Evidence of violent storms that destroyed a lost town known as Britain’s Atlantis has been uncovered.
The finds were uncovered off the coast of Dunwich, Suffolk – a small village which in the 11th Century was one of the largest towns in England.
The town was hit by a succession of storms in the 13th and 14th centuries and is now largely below the sea.
Researchers said sediment gathered from the cliffs independently corroborated the historical record.
Professor David Sear, of the University of Southampton, said Dunwich was hit by huge storms on an annual basis.
“[They were] like the south coast storms of 2013-14, at least once a year for decades,” he said.
The three-year research off Dunwich has been funded by Touching the Tide, a £900,000 Heritage Lottery Fund scheme to explore the changing Suffolk coast.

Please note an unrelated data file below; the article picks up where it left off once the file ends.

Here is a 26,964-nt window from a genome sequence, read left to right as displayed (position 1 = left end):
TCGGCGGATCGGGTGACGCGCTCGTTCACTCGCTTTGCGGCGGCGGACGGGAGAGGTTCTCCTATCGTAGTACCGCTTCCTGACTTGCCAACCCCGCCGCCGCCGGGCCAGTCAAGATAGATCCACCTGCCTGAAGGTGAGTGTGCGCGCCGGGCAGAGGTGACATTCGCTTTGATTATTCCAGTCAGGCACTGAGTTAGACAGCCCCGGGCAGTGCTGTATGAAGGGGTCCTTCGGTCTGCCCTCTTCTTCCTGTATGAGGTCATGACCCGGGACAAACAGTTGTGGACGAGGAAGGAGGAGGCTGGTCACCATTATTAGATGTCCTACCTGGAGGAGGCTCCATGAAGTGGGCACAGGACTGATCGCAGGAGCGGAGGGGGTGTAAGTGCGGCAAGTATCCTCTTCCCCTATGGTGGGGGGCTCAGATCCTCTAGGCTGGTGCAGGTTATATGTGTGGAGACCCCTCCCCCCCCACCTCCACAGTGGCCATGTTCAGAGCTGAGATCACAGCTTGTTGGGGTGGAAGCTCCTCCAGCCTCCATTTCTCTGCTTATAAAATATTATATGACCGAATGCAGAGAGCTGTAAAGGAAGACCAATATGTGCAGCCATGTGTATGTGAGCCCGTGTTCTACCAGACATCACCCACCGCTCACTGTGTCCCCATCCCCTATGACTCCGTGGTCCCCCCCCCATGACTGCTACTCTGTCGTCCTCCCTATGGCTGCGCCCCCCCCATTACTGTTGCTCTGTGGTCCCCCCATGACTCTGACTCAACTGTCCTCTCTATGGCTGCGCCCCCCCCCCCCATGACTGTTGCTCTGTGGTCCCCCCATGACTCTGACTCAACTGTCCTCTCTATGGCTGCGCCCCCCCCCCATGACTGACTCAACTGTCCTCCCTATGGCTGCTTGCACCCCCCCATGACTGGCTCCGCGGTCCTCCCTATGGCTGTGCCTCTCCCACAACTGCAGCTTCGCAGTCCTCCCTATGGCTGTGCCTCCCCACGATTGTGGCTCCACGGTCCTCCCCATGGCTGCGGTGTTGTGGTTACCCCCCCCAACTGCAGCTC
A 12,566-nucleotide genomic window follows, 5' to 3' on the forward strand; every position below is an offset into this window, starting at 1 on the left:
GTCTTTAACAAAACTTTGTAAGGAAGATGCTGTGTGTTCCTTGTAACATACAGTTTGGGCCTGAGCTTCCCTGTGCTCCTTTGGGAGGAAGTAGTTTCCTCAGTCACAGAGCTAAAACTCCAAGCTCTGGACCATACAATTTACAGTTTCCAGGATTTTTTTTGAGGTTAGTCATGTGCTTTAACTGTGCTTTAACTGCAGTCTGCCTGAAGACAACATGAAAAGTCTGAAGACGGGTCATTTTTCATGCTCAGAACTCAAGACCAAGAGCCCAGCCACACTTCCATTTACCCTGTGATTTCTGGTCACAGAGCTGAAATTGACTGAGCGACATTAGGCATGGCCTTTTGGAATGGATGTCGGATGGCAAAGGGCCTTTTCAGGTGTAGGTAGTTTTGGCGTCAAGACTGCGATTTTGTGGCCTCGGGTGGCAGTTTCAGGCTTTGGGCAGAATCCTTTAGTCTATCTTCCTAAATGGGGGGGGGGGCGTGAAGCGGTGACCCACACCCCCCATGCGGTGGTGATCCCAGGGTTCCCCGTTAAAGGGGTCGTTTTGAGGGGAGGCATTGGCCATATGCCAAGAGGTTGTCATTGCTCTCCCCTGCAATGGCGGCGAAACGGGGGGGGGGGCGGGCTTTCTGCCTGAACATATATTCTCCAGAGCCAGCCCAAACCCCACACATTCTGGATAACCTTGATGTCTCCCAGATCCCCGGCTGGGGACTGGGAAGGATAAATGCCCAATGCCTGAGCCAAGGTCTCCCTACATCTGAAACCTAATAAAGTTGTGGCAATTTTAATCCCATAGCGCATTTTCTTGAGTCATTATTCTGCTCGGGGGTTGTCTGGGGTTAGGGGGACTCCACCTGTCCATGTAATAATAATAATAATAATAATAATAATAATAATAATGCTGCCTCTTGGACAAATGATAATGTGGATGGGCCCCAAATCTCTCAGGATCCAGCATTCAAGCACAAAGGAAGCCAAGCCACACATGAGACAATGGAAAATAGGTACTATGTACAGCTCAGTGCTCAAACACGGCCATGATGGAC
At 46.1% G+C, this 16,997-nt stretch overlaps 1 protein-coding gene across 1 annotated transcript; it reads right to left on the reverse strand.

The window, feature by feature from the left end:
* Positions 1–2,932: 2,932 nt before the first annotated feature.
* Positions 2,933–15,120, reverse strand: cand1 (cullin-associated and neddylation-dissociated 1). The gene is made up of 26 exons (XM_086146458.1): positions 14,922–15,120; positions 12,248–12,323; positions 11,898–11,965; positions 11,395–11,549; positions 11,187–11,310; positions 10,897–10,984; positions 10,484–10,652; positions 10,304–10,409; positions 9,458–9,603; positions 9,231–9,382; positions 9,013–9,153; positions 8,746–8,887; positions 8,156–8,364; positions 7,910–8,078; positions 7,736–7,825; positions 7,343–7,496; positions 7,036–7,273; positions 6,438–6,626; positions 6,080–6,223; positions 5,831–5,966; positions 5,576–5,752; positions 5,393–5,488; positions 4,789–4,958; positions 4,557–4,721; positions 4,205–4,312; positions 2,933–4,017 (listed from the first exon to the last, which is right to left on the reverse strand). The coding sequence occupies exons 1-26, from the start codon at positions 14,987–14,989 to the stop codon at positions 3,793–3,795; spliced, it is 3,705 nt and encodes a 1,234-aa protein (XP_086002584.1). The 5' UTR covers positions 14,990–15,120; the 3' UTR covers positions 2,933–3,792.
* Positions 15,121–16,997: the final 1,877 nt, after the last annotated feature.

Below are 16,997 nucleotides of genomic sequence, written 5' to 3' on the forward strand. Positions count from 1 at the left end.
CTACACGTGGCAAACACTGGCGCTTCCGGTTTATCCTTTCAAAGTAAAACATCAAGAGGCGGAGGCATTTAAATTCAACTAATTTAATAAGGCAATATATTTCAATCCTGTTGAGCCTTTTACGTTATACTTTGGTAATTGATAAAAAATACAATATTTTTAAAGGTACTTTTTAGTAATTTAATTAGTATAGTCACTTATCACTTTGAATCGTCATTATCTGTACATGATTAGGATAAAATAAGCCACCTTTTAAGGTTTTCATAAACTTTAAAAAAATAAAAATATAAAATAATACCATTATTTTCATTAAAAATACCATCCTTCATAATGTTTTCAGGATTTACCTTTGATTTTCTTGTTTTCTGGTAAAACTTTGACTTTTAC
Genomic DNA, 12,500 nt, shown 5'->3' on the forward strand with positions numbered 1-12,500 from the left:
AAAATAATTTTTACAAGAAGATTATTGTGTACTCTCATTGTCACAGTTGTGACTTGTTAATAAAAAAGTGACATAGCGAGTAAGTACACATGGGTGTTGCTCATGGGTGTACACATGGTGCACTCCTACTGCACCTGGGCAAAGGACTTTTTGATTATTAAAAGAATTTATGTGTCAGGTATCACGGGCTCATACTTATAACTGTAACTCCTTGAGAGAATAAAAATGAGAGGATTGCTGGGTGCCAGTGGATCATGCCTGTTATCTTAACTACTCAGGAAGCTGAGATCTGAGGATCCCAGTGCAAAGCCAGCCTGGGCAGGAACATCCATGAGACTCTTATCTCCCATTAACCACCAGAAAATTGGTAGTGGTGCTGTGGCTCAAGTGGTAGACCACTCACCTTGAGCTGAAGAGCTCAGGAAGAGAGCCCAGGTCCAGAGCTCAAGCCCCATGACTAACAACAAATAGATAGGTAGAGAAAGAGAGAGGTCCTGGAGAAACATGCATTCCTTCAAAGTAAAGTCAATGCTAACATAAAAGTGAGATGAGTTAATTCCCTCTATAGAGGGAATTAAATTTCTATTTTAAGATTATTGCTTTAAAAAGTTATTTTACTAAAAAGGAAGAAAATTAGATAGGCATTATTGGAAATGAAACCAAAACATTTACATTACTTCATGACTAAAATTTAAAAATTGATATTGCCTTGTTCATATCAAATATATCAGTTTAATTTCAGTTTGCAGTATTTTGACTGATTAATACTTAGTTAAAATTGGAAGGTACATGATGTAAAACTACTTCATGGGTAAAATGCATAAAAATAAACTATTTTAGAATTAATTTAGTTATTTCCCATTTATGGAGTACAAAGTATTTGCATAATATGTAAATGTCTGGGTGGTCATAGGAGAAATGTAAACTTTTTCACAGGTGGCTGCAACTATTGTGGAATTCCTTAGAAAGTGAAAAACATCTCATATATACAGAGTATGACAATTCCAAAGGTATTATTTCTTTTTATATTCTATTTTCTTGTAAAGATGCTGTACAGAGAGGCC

A diver used ultrasound to “illuminate” finds on the seabed, and the marshes and eroding cliffs were surveyed.
“It offers a marvellous history of climate change and coastal erosion,” said Prof Sear with regards to the findings.
In the 11th Century, Dunwich was the 10th largest town in England, but now has about 120 residents.
Two great storms in 1286 and 1326 resulted in the loss of its harbour and started its decline.
Prof Sear said pollen analysis revealed how “people gave up on Dunwich” after 1338, when another great storm silted up the port for good, and food production declined.
Sediment gathered from the cliffs, he said, “independently confirmed the sequences of storms recorded in the historical record”.
Dating of the old defensive town ditch produced a result which surprised the researchers – suggesting the town’s origins date back to the Iron Age.
The underwater research has been carried out using acoustic imaging technology, and has unearthed a series of buildings.
“We use sound to create a video image of the seabed and the …read more
Source:: BBC world news feed